But Jesus looked through the surface and saw that the question was not coming from a place of correct motivation, and in one of the rare times where Jesus gives a rebuke to the crowd, he looks at them and says this, “Very truly I tell you, you are looking for me, not because you saw the signs I performed but because you ate the loaves and had your fill. Do not work for food that spoils, but for food that endures to eternal life, which the Son of Man will give you. For on him God the Father has placed his seal of approval.” This crowd of people were not really interested in Jesus, his messages or even the miracles that he performed, they were looking for some sort of gratification, they wanted some thing that was a temporal benefit, in this case they wanted a free meal. They had eaten to their fill for free the day before and they wanted to do it again today.
They wanted Jesus to give them some sort of instant or immediate gratification.
Have you ever prayed this prayer…”God give me patience, now!” or “God, I need this item right now!” Kirk Wilkinson, in his article, “The Curse of Instant Gratification” writes this; “We live in an ‘instant-on’ and ‘always connected’ world where information and entertainment is available at the touch of a finger. You can watch tv or a movie from your smart phone; you can take a library of books with you where ever you go on your tablet and you can now communication with folks all over the globe regardless of where you are through apps on your electronic devices. This type of instant gratification has lead us to society that runs on quick fixes.” In the world of fast food, social media, texting, high speed communication and information traveling at the speed of the internet, the idea of saying “no” to instant or immediate gratification is becoming harder and harder.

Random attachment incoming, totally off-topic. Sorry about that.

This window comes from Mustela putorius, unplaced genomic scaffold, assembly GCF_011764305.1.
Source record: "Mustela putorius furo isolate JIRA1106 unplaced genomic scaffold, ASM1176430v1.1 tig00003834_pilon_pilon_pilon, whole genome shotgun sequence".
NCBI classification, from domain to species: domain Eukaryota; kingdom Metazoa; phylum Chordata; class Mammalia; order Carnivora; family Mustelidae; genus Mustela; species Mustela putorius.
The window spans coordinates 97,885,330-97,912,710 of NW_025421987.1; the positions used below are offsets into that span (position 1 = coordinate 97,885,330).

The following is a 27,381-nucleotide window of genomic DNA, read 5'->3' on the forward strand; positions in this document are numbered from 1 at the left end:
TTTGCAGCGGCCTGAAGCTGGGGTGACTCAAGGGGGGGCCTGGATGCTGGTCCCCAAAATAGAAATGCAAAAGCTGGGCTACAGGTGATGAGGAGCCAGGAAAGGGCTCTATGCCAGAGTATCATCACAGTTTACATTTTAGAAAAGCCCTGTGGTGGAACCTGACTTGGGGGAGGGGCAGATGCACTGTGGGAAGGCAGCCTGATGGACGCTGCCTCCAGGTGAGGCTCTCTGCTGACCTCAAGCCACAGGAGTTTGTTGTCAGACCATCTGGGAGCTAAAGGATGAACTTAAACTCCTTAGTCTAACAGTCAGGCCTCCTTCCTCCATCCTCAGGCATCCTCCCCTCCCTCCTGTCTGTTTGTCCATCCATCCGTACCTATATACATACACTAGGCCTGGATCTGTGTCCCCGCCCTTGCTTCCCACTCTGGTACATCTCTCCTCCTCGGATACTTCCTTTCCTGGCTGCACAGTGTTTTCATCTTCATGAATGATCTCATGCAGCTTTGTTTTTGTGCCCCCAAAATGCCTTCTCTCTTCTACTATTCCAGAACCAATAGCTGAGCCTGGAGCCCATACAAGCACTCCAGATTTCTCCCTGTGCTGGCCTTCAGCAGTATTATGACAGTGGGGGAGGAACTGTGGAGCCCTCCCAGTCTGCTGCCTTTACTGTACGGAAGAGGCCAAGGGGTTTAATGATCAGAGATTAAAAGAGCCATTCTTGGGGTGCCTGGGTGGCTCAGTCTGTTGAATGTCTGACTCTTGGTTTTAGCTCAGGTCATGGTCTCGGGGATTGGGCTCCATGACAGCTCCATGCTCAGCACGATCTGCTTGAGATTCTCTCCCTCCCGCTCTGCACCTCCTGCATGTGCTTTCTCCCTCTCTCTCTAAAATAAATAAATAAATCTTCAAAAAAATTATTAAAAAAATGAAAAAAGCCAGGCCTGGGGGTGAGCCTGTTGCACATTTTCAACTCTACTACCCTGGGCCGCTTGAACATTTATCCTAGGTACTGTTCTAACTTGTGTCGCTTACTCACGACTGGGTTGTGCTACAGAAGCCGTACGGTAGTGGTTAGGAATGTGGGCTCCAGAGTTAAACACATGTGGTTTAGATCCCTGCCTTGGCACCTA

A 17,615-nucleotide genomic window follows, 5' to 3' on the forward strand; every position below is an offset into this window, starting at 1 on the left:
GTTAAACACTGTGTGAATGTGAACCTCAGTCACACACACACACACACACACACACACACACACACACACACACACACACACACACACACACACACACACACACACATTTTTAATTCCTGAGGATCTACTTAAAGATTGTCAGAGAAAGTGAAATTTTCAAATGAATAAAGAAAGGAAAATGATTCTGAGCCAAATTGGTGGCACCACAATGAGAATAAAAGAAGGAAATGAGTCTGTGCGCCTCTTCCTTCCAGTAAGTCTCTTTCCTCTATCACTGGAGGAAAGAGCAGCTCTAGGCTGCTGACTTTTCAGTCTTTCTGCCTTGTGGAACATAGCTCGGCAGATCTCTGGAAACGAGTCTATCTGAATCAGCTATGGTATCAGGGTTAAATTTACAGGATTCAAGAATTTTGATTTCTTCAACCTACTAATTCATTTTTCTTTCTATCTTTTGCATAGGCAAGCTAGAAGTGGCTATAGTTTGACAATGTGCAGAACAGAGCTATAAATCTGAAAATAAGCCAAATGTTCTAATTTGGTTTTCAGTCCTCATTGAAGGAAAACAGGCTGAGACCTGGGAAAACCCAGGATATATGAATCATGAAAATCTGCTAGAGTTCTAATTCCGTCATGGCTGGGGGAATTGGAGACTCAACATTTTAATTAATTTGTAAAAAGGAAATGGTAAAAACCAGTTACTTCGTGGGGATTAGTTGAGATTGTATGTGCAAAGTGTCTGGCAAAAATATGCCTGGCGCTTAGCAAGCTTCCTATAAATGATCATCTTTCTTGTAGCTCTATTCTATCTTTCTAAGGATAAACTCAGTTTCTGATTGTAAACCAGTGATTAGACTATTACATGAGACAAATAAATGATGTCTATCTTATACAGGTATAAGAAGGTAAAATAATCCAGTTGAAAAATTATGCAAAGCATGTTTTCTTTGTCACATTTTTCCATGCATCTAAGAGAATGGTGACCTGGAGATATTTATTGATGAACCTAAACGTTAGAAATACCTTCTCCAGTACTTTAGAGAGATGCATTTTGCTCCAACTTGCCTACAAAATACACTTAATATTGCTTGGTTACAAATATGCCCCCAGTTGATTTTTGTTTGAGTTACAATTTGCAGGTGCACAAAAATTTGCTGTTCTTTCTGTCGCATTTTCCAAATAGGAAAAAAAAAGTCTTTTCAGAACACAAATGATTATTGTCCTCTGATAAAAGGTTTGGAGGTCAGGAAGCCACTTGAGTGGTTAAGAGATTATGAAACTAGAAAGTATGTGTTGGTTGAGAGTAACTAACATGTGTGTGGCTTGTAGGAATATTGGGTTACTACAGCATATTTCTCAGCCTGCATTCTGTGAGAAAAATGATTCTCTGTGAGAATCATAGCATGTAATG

As people living in Twenty First Century America we are living in a society where we don’t like the word “no” or the words “not now, I can or will wait for later”. Listen to this blurb from a article from Bucknell University called “Instant gratification and its dark side”:
“The unmistakable message people receive in both the workplace and the marketplace is that faster is better. Indeed, companies are counting on people’s impatience to sell their services. Indeed, companies are counting on people’s impatience to sell their services. Internet service providers promise ever-faster connections — for a hefty price, of course. Verizon is aggressively promoting its Quantum service, which comes in several different speeds the company claims “will take your breath away.” Verizon’s “rocket fuel” speed — about $210 a month — promises to download a high-definition movie in 2.2 minutes or upload 200 photos in 31 seconds. Still too slow? There’s also “supersonic” speed — about $300 a month — that will finish the video download in 1.4 minutes and the photo upload in 20 seconds.